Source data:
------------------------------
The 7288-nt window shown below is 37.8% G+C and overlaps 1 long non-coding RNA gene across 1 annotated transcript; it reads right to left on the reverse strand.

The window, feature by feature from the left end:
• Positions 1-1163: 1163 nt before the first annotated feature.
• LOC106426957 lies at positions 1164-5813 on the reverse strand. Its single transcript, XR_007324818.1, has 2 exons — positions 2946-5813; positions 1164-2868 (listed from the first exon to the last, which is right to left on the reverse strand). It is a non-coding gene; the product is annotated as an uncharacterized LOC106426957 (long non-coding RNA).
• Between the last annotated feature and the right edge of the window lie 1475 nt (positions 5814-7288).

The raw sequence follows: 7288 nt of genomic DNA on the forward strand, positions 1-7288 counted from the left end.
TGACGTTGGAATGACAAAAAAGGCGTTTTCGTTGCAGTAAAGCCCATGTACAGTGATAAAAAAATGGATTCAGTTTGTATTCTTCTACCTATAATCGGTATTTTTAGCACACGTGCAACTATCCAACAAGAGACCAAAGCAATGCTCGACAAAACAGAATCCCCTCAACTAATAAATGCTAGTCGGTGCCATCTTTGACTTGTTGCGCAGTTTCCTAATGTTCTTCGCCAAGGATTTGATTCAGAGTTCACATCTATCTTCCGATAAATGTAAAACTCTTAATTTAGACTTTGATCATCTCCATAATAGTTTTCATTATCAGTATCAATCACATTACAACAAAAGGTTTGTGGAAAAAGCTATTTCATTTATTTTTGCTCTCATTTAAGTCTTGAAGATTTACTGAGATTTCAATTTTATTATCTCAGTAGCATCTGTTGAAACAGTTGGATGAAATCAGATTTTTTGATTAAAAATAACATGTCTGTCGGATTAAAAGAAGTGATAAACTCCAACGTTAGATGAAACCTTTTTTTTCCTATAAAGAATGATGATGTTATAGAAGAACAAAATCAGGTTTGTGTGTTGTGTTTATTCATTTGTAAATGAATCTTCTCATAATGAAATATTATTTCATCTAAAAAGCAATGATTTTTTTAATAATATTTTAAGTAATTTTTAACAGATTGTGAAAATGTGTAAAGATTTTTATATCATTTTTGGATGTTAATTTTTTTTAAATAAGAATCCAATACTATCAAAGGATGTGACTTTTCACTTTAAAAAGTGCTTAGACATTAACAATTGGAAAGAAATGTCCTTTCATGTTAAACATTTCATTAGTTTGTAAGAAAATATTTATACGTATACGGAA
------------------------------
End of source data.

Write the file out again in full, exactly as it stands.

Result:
The 7288-nt window shown below is 37.8% G+C and overlaps 1 long non-coding RNA gene across 1 annotated transcript; it reads right to left on the reverse strand.

The window, feature by feature from the left end:
• Positions 1-1163: 1163 nt before the first annotated feature.
• LOC106426957 lies at positions 1164-5813 on the reverse strand. Its single transcript, XR_007324818.1, has 2 exons — positions 2946-5813; positions 1164-2868 (listed from the first exon to the last, which is right to left on the reverse strand). It is a non-coding gene; the product is annotated as an uncharacterized LOC106426957 (long non-coding RNA).
• Between the last annotated feature and the right edge of the window lie 1475 nt (positions 5814-7288).

The raw sequence follows: 7288 nt of genomic DNA on the forward strand, positions 1-7288 counted from the left end.
TGACGTTGGAATGACAAAAAAGGCGTTTTCGTTGCAGTAAAGCCCATGTACAGTGATAAAAAAATGGATTCAGTTTGTATTCTTCTACCTATAATCGGTATTTTTAGCACACGTGCAACTATCCAACAAGAGACCAAAGCAATGCTCGACAAAACAGAATCCCCTCAACTAATAAATGCTAGTCGGTGCCATCTTTGACTTGTTGCGCAGTTTCCTAATGTTCTTCGCCAAGGATTTGATTCAGAGTTCACATCTATCTTCCGATAAATGTAAAACTCTTAATTTAGACTTTGATCATCTCCATAATAGTTTTCATTATCAGTATCAATCACATTACAACAAAAGGTTTGTGGAAAAAGCTATTTCATTTATTTTTGCTCTCATTTAAGTCTTGAAGATTTACTGAGATTTCAATTTTATTATCTCAGTAGCATCTGTTGAAACAGTTGGATGAAATCAGATTTTTTGATTAAAAATAACATGTCTGTCGGATTAAAAGAAGTGATAAACTCCAACGTTAGATGAAACCTTTTTTTTCCTATAAAGAATGATGATGTTATAGAAGAACAAAATCAGGTTTGTGTGTTGTGTTTATTCATTTGTAAATGAATCTTCTCATAATGAAATATTATTTCATCTAAAAAGCAATGATTTTTTTAATAATATTTTAAGTAATTTTTAACAGATTGTGAAAATGTGTAAAGATTTTTATATCATTTTTGGATGTTAATTTTTTTTAAATAAGAATCCAATACTATCAAAGGATGTGACTTTTCACTTTAAAAAGTGCTTAGACATTAACAATTGGAAAGAAATGTCCTTTCATGTTAAACATTTCATTAGTTTGTAAGAAAATATTTATACGTATACGGAA